5. Gail Davidson-Durst*

    LW4: I’m so glad your company was good. I had a similar experience and it was a huge help – working actually helped keep me sane by giving me something else to focus on, but I also had complete flexibility.

    If it helps, I was diagnosed in 2014 and last year I “graduated” from quarterly checkups – I’m healthy and my risk is around average again now! I hope everything goes well for you. <3

  6. LW1*

    LW1 is me and I got redeployed in the UK lockdown from January to intensive care. I am still waiting to start my new role but at least they’ve been paying me my new salary!

    1. Where’s the Orchestra?*

      Yay to an employer who honors the pay promises even if because of an emergency situation can’t transition the day to day role yet.

      That to me is a sign that as soon as possible will keep the rest of its promises.

      Stay safe as possible OP1.

      1. LW1*

        Yes they’ve been pretty great and things are getting better in the UK so hopefully I will be able to transition to my new role pretty soon!

  7. Message in a Bottle*

    Thank you, OPs who wrote in. I see a bit of my own situation in yours. I wish my workplace was as accommodating as yours, though you guys certainly worked and negotiated for it! Hope things continue to go well.

  8. Liz*

    OP #4 – wishing you a smooth course of treatment and a speedy recovery.
    If you’re comfortable sharing an update sometime, I hope you will!

  9. The_artist_formerly_known_as_Anon-2*

    #3 – happy for you. Hey – this reminds me of something we discussed in here around three weeks ago. Employers who see a great candidate/fit, they tend to do better filling that position, rather than dragging it out, hemming and hawing for months….. so — knowing how quickly they did this and “got it done”… you’re likely in a well-run, well-managed place, and congratulations.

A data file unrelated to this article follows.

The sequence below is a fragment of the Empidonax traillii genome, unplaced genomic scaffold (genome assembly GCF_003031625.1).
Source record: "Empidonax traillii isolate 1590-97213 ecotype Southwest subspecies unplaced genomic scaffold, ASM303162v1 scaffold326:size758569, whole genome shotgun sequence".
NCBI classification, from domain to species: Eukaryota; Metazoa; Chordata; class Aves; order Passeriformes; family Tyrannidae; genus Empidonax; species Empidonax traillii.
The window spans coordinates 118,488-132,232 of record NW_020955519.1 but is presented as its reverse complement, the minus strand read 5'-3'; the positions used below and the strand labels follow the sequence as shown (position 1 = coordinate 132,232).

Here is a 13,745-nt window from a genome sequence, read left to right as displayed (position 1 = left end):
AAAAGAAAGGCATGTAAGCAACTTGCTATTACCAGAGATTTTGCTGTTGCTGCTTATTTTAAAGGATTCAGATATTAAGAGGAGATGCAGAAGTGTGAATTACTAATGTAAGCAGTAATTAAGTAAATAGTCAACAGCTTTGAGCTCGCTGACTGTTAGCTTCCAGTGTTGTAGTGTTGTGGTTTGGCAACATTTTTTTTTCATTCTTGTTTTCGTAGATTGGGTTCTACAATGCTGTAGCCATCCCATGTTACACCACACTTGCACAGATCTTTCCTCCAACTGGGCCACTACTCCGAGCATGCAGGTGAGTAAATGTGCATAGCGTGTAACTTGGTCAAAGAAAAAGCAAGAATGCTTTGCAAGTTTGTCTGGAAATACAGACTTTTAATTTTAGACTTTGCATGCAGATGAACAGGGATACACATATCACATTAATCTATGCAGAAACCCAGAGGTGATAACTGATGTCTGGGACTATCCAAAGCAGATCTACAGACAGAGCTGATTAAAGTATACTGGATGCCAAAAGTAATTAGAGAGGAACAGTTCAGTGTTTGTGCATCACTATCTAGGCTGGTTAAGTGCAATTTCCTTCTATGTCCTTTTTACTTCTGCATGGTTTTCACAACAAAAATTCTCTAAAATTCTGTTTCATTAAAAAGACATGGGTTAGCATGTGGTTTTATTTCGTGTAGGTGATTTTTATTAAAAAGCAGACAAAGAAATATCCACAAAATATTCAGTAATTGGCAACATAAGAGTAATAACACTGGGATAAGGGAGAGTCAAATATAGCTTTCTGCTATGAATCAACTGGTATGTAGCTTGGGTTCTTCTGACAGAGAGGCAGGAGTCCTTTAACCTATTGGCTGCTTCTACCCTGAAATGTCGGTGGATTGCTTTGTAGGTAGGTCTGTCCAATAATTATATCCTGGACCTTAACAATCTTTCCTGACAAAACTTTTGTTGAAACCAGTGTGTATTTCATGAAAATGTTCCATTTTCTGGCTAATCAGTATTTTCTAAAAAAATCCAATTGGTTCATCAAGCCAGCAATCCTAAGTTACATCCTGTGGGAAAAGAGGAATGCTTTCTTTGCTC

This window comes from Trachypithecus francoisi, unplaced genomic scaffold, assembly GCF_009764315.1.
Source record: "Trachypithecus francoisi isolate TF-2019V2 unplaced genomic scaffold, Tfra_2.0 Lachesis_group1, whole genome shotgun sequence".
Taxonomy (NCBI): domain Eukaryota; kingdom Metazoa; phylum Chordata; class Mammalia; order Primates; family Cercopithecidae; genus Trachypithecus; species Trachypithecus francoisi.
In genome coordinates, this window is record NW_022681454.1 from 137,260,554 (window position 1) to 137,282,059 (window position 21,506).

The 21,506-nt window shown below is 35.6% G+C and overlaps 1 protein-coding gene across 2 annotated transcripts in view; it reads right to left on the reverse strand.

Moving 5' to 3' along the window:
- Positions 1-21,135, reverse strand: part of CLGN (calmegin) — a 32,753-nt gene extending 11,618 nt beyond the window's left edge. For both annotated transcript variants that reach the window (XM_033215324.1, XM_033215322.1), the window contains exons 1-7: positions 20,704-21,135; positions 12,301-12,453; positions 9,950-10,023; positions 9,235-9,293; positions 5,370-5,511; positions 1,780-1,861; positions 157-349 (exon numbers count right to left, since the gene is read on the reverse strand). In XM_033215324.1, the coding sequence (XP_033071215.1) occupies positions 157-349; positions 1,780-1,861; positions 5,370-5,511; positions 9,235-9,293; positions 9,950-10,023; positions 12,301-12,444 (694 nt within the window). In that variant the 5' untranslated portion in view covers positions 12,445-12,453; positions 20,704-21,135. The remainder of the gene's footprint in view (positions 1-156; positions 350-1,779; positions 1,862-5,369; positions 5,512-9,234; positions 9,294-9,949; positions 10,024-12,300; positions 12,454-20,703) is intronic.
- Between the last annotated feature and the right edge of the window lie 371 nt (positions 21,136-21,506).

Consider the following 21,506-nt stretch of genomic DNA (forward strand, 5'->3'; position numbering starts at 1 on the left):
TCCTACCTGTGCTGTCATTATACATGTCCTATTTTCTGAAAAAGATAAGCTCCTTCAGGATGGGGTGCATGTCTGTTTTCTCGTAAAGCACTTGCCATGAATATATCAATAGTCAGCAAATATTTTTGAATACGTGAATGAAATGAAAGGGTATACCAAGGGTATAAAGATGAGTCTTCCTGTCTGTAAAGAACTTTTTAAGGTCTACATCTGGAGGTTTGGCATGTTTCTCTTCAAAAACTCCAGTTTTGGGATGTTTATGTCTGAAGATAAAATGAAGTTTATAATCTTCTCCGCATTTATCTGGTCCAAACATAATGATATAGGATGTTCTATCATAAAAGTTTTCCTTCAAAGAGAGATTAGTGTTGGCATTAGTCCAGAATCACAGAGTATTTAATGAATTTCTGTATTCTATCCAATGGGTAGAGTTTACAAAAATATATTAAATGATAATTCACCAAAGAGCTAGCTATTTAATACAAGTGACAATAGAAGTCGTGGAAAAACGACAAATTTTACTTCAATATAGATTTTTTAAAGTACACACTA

#4 – it’s the way a company SHOULD act when one of their employees has the challenges you’re facing. Good luck, Godspeed.

  10. LW5*

    Final LW here- I actually got a new diagnosis the day this was published, which is both good and bad news (it’s endometriosis, but at least now I know). I’m hoping that having that confirmed will help me to maintain the flexibility that’s been given to me on a longer-term basis.

  11. cat lady*

    Indeed, it’s probably best to hold all suggestions! At most, maybe a “if it’s helpful to hear what worked for me/my family member/etc., let me know.”

    1. cat lady*

      nesting fail– this was supposed to be about holding crackpot suggestions when someone tells you about their cancer diagnosis

  12. Process Geek*

    OP #4 here! Thank to all of you who have sent good wishes. A bit more detail:

    My diagnosis was Stage 0 Ductal Carcinoma In Situ, grade 3. That means the best possible prognosis, but the cancer was the most aggressive. My oncologist says that if I’d waited a year, it would have been invasive and much more serious.

    I had a lumpectomy on 12/30 (maximizing have hit my out of pocket maximum on my health insurance!). That went extremely well and I recovered quickly. I’m currently doing radiation treatment – 4 more treatments left!

    Once I’m done with radiation, I will have officially kicked cancer’s ass!

    I have one family member who had breast cancer in her 70s. By the usual rules, I didn’t “need” to get a mammogram for 2 more years. Last September, I just got a feeling “I should get that mammogram.” I made the appointment. Three weeks after my first mammogram, I got the diagnosis. Listen to your body!